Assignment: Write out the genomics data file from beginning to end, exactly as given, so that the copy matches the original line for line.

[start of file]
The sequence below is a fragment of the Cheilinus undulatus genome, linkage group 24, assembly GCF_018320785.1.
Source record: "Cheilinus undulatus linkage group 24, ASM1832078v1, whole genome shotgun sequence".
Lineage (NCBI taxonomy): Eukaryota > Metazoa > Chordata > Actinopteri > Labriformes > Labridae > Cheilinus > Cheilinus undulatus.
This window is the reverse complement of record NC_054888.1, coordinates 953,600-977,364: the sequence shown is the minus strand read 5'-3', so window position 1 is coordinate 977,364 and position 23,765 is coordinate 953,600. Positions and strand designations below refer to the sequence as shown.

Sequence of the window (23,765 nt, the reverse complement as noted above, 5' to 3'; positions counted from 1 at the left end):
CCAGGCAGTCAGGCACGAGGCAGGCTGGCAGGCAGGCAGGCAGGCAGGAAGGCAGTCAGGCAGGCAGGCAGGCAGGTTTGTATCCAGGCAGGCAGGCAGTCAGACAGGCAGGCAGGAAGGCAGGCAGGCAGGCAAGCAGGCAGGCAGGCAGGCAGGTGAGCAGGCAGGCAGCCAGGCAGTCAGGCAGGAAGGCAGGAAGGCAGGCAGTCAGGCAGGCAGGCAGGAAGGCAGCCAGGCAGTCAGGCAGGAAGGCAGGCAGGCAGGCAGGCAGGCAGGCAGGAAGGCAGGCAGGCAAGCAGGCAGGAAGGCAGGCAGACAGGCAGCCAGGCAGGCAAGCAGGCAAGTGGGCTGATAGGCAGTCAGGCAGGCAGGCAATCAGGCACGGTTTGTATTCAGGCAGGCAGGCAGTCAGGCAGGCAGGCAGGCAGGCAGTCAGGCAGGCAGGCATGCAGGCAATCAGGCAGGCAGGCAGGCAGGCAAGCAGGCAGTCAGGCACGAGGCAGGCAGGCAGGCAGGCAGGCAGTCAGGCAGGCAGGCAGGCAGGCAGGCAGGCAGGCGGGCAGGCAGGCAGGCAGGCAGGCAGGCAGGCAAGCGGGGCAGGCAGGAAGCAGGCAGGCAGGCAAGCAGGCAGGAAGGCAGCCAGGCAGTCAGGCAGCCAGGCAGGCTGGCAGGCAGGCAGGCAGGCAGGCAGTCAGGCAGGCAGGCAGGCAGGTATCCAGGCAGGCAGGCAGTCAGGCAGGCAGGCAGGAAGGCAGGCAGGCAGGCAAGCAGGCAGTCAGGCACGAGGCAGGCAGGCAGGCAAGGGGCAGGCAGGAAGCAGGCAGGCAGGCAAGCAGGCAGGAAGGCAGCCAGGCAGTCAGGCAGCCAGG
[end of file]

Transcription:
The sequence below is a fragment of the Cheilinus undulatus genome, linkage group 24, assembly GCF_018320785.1.
Source record: "Cheilinus undulatus linkage group 24, ASM1832078v1, whole genome shotgun sequence".
Lineage (NCBI taxonomy): Eukaryota > Metazoa > Chordata > Actinopteri > Labriformes > Labridae > Cheilinus > Cheilinus undulatus.
This window is the reverse complement of record NC_054888.1, coordinates 953,600-977,364: the sequence shown is the minus strand read 5'-3', so window position 1 is coordinate 977,364 and position 23,765 is coordinate 953,600. Positions and strand designations below refer to the sequence as shown.

Sequence of the window (23,765 nt, the reverse complement as noted above, 5' to 3'; positions counted from 1 at the left end):
CCAGGCAGTCAGGCACGAGGCAGGCTGGCAGGCAGGCAGGCAGGCAGGAAGGCAGTCAGGCAGGCAGGCAGGCAGGTTTGTATCCAGGCAGGCAGGCAGTCAGACAGGCAGGCAGGAAGGCAGGCAGGCAGGCAAGCAGGCAGGCAGGCAGGCAGGTGAGCAGGCAGGCAGCCAGGCAGTCAGGCAGGAAGGCAGGAAGGCAGGCAGTCAGGCAGGCAGGCAGGAAGGCAGCCAGGCAGTCAGGCAGGAAGGCAGGCAGGCAGGCAGGCAGGCAGGCAGGAAGGCAGGCAGGCAAGCAGGCAGGAAGGCAGGCAGACAGGCAGCCAGGCAGGCAAGCAGGCAAGTGGGCTGATAGGCAGTCAGGCAGGCAGGCAATCAGGCACGGTTTGTATTCAGGCAGGCAGGCAGTCAGGCAGGCAGGCAGGCAGGCAGTCAGGCAGGCAGGCATGCAGGCAATCAGGCAGGCAGGCAGGCAGGCAAGCAGGCAGTCAGGCACGAGGCAGGCAGGCAGGCAGGCAGGCAGTCAGGCAGGCAGGCAGGCAGGCAGGCAGGCAGGCGGGCAGGCAGGCAGGCAGGCAGGCAGGCAGGCAAGCGGGGCAGGCAGGAAGCAGGCAGGCAGGCAAGCAGGCAGGAAGGCAGCCAGGCAGTCAGGCAGCCAGGCAGGCTGGCAGGCAGGCAGGCAGGCAGGCAGTCAGGCAGGCAGGCAGGCAGGTATCCAGGCAGGCAGGCAGTCAGGCAGGCAGGCAGGAAGGCAGGCAGGCAGGCAAGCAGGCAGTCAGGCACGAGGCAGGCAGGCAGGCAAGGGGCAGGCAGGAAGCAGGCAGGCAGGCAAGCAGGCAGGAAGGCAGCCAGGCAGTCAGGCAGCCAGG